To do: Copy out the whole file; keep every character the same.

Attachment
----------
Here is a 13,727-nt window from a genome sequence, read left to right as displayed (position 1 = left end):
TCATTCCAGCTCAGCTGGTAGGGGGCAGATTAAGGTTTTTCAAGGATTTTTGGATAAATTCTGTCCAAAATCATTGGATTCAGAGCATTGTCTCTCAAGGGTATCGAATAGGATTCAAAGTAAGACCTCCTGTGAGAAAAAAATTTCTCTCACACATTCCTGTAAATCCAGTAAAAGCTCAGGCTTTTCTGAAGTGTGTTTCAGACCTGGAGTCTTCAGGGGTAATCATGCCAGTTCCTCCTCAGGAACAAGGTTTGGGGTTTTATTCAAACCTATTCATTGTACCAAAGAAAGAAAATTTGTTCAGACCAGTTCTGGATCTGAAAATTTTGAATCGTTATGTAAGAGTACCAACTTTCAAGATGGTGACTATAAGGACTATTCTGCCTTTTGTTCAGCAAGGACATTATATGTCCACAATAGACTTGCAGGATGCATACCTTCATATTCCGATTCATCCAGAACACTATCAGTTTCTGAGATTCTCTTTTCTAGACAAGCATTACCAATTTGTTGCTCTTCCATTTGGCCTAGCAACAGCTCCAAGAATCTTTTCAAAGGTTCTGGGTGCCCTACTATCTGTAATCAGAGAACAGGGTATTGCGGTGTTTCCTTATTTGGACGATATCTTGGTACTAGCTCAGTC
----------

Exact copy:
Here is a 13,727-nt window from a genome sequence, read left to right as displayed (position 1 = left end):
TCATTCCAGCTCAGCTGGTAGGGGGCAGATTAAGGTTTTTCAAGGATTTTTGGATAAATTCTGTCCAAAATCATTGGATTCAGAGCATTGTCTCTCAAGGGTATCGAATAGGATTCAAAGTAAGACCTCCTGTGAGAAAAAAATTTCTCTCACACATTCCTGTAAATCCAGTAAAAGCTCAGGCTTTTCTGAAGTGTGTTTCAGACCTGGAGTCTTCAGGGGTAATCATGCCAGTTCCTCCTCAGGAACAAGGTTTGGGGTTTTATTCAAACCTATTCATTGTACCAAAGAAAGAAAATTTGTTCAGACCAGTTCTGGATCTGAAAATTTTGAATCGTTATGTAAGAGTACCAACTTTCAAGATGGTGACTATAAGGACTATTCTGCCTTTTGTTCAGCAAGGACATTATATGTCCACAATAGACTTGCAGGATGCATACCTTCATATTCCGATTCATCCAGAACACTATCAGTTTCTGAGATTCTCTTTTCTAGACAAGCATTACCAATTTGTTGCTCTTCCATTTGGCCTAGCAACAGCTCCAAGAATCTTTTCAAAGGTTCTGGGTGCCCTACTATCTGTAATCAGAGAACAGGGTATTGCGGTGTTTCCTTATTTGGACGATATCTTGGTACTAGCTCAGTC